The Crime Hidden in Plain Sight: An Interview with Amy Ziering, Director of ‘Allen v. Farrow’

We’ve grown accustomed to the premise underpinning the HBOMax series ‘Allen v. Farrow,’ directed by Amy Ziering and Kirby Dick. Yet another heralded male celebrity, this time Woody Allen, is exposed by accusations of sexual assault. Yet, what’s most disturbing about the details uncovered by the investigative work in ‘Allen v. Farrow’ is just how much hid in plain sight—for nearly 30 years.

“Madan Sara” Tells the Story of Haitian Women Both Ordinary and Extraordinary

“Madan Sara” centers Haitian women’s voices, perspectives and even policy recommendations to imagine a future in which Haitian businesswomen no longer operate on the margins.

“To talk about Madan Sara is to talk about Haitian women”—but it is also to talk about pressing issues like structural violence, government failures and resistance to neoliberalism that resonate throughout the Global South.

Sundance 2021: “CODA” and “Marvelous and the Black Hole” Are Stand-Out Coming-of-Age Features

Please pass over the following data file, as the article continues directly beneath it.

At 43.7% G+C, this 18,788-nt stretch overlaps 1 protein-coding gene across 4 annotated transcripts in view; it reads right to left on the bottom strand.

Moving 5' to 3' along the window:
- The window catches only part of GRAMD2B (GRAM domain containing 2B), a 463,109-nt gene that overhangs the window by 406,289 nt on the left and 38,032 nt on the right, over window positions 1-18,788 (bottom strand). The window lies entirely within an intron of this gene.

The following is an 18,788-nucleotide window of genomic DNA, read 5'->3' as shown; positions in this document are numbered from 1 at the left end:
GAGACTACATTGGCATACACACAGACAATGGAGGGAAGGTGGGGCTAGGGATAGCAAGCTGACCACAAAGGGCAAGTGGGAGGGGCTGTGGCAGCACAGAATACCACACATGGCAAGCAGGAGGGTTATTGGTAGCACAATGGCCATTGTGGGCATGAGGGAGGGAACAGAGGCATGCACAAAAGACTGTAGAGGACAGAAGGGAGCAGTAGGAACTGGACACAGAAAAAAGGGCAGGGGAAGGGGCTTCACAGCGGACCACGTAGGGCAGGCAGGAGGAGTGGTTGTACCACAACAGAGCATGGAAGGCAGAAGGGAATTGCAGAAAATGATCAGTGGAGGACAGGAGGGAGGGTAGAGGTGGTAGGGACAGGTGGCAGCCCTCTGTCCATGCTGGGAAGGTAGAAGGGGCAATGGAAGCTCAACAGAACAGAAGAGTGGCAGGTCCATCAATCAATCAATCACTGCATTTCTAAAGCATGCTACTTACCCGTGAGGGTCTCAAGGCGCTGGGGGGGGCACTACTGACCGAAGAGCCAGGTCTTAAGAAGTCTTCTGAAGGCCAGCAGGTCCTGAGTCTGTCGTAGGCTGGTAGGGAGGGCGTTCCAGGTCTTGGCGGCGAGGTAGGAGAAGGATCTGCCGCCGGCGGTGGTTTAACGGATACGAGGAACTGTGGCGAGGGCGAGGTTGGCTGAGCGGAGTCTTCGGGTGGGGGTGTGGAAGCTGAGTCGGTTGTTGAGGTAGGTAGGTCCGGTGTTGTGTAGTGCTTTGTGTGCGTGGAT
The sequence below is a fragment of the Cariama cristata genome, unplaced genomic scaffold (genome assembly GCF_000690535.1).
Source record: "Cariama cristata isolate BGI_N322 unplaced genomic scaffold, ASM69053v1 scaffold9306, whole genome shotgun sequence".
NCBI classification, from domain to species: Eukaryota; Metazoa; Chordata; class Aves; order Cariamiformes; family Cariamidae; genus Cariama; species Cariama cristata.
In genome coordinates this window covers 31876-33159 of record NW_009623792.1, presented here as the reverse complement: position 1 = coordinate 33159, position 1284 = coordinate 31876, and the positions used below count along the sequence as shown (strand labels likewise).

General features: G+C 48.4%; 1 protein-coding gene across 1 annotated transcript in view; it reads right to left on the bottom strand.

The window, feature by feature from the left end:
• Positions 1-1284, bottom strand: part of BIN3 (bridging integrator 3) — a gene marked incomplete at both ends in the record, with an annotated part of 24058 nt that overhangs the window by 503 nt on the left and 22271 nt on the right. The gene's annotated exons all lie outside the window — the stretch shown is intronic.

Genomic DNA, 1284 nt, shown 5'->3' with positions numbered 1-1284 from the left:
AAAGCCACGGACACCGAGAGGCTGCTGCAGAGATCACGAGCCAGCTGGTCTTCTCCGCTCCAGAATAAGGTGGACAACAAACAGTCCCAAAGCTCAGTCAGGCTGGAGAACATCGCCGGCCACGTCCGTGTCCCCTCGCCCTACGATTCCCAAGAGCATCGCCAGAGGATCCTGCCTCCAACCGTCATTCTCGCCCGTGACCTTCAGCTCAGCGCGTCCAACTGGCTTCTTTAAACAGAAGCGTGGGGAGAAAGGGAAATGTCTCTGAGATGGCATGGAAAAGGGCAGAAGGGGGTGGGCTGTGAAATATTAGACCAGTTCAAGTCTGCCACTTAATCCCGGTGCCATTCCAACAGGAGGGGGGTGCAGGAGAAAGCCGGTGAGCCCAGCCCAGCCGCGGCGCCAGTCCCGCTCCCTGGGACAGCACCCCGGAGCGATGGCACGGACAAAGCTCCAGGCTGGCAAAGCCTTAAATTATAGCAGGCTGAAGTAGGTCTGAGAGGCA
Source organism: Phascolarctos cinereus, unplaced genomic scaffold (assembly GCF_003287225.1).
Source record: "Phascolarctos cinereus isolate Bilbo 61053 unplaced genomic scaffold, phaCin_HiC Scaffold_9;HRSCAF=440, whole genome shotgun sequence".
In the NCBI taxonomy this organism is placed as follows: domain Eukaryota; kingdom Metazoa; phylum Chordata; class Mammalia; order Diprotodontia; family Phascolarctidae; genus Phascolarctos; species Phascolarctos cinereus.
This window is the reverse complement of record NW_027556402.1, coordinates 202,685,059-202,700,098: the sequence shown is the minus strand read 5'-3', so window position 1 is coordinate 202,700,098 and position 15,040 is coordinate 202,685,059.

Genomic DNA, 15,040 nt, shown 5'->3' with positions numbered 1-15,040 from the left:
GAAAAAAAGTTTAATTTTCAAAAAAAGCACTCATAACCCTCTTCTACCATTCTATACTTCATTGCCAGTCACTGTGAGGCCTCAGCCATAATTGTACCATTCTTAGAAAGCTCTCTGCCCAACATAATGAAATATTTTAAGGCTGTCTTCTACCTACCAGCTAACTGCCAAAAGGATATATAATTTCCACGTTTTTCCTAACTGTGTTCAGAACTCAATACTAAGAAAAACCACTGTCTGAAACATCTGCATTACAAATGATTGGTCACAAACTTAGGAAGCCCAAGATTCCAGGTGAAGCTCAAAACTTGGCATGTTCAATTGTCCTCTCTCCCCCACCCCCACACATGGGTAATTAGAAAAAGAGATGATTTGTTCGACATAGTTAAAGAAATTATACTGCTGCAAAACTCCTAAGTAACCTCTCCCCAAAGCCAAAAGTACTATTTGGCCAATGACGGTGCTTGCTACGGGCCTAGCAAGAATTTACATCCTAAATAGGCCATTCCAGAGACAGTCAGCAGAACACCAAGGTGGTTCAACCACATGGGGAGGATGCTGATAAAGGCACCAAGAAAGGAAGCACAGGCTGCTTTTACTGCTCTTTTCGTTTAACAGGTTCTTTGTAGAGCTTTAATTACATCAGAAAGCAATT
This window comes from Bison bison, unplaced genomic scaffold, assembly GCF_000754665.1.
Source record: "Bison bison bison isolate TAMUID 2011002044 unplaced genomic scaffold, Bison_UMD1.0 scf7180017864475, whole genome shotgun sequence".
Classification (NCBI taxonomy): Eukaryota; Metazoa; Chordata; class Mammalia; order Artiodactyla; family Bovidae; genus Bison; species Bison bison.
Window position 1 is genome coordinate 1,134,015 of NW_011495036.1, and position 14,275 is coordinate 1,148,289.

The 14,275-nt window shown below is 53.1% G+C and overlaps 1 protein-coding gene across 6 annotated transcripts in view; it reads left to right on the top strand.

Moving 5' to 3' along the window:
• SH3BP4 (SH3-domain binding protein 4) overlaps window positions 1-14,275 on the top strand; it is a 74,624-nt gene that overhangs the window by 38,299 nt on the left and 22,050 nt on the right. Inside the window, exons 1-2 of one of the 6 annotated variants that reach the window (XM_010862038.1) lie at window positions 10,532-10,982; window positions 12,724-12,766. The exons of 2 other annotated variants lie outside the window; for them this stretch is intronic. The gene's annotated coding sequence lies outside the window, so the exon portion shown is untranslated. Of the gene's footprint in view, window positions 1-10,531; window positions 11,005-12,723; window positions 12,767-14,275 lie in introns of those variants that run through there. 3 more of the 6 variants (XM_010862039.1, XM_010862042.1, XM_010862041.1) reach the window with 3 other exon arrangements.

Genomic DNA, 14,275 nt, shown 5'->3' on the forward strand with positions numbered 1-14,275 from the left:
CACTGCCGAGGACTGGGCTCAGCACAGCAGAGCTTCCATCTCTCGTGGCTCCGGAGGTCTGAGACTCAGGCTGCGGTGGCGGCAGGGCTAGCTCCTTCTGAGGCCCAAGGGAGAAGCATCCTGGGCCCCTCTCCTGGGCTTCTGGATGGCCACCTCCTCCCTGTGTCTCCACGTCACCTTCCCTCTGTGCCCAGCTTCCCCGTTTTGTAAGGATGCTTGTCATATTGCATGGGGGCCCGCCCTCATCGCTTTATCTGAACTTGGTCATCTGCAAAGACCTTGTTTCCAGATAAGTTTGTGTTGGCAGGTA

“CODA” marks an important step in the right direction for diversity and inclusion in film: a crowd-pleaser that faithfully and respectfully represents a marginalized community often lacking in representation.

“Marvelous and the Black Hole” manages to be both playful and meditative by turns, navigating Sammy’s deep and real grief while recognizing that sometimes the ways teenagers express themselves is simultaneously unproductive and wholly outside their control.

Sundance 2021: “Passing”—Rebecca Hall’s Adaptation of Nella Larsen Novel—Questions How We Understand and Embody Race

As with the book her film adapts, Rebecca Hall’s “Passing” chronicles a series of encounters between childhood friends Irene (Tessa Thompson) and Clare (Ruth Negga) who reunite after a chance encounter. Both women are light-skinned Black women. Clare has elected to pass as white, having married a white man who openly states how much he “hates Negros.” Irene can pass, but only does so occasionally, “for convenience,” she explains.